Our right to vote is one of the greatest freedoms we could ask for, and we are so lucky to have been given the chance to have our say. Whether you believe that your vote matters or not, to be able to make your choice and know that everyone – yes, and the “but my one vote won’t make a difference” thinkers – will shape the way our country is run and how our futures unfold. I am a strong believer in the saying “if you didn’t vote, you have no right to moan”, as you were given an opportunity that so many millions of people would die to have, and you wasted it, so how can you complain.

Of course, we don’t always get our way, but if you voted and unfortunately the result went against your wishes, at least you know that, right or wrong, the decision will be made in light of what the majority of the public want.

5. Travel

I went into more detail about the freedom we have to travel being British, when I talked about our Iconic Red Passport, and what is means. But being able to hope from country to country, continent to continent is something I think most of us don’t even realise that we really take for granted.

6.Freedom to Choose your Marriage Partner

In many countries, including Britain, you have the choice to choose who you want to marry and spend your life with. However, in others, you are told who you will marry by your parents, by an arranged marriage. A friend of mine from Nepal is 28, which in their culture is quite old for him not to be married yet. Unless he finds a girlfriend in the next couple of months, he is going home in the winter to marry someone who is ‘suitable’ for him. I asked him if he would prefer to wait until he found someone he truly loves and wants to be with, rather than be married off, just because it’s ‘not normal’ to be single at 28, and he said no. I think it’s sad that pride comes before their happiness, and that they would rather marry ‘just anyone’, so they don’t have to tell people that he doesn’t have a wife.education crop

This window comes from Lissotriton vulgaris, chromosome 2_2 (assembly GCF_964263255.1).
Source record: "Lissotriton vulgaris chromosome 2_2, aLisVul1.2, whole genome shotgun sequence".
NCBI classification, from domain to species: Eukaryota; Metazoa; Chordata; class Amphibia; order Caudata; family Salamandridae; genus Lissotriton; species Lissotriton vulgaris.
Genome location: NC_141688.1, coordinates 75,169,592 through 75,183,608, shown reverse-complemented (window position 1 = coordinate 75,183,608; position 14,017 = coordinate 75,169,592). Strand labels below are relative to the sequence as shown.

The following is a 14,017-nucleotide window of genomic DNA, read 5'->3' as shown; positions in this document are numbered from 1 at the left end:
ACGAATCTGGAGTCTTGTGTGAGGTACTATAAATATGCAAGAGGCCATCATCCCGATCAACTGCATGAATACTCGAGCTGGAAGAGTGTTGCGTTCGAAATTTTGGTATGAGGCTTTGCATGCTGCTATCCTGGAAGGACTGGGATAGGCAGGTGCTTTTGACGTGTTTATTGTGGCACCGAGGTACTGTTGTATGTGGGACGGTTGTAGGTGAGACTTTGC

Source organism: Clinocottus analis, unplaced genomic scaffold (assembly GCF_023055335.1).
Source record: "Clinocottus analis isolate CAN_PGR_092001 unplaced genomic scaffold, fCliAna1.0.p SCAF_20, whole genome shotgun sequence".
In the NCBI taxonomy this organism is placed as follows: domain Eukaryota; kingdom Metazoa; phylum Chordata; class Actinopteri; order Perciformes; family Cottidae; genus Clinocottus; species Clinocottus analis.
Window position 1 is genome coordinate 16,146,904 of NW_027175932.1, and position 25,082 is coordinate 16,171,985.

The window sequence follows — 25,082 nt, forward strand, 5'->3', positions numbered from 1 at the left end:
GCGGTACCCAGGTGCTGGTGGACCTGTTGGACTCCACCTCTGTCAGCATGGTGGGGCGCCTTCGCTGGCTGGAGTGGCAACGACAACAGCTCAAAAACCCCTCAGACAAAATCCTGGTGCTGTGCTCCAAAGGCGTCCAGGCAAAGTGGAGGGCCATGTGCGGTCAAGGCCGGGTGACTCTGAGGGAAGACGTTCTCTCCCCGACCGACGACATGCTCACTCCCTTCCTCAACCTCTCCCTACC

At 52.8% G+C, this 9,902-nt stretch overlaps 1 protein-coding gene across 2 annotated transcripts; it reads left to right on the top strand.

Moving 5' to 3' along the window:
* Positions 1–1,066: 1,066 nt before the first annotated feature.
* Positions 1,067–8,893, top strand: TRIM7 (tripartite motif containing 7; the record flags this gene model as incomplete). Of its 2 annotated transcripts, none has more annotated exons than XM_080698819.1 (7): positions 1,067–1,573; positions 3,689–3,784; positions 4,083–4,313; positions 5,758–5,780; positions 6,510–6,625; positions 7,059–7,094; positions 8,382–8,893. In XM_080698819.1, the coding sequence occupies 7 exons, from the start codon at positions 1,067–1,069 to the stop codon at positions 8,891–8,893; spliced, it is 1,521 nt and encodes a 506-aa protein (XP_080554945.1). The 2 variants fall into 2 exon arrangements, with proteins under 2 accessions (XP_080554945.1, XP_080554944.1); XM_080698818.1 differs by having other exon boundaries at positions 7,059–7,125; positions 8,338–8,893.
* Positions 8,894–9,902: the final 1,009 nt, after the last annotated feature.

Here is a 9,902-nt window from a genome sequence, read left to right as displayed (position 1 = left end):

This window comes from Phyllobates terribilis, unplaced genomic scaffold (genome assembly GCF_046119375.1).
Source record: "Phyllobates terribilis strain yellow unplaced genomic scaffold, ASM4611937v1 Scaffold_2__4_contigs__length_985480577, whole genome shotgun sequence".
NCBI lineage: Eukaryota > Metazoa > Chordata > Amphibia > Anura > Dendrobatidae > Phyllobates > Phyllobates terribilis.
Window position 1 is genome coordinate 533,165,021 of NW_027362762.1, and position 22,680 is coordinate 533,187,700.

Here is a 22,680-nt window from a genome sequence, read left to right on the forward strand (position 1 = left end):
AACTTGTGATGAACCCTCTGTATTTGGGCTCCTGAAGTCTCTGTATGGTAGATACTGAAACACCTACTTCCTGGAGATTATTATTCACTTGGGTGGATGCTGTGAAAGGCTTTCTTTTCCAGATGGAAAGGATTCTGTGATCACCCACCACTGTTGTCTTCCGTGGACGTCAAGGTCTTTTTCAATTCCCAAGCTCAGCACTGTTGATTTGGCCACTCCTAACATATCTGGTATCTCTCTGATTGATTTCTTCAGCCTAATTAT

7. Freedom of Lifestyle Choice

Our lifestyle is how we choose to live our life. What job we work, where we live, what we do and who we spend our time with. You want to be a banker, you can be. You want to move to Australia, you can do. There is no set path for us, or expectations we must live up to. There are no rules about who we can see and where we can go. Aside from the laws, put in place to stop criminal behaviour, how you spend your time is completely up to you. In some cultures, your job, house and circle of friends will be decided for you, whether you like it or not.

8. Relationship with Parents and Family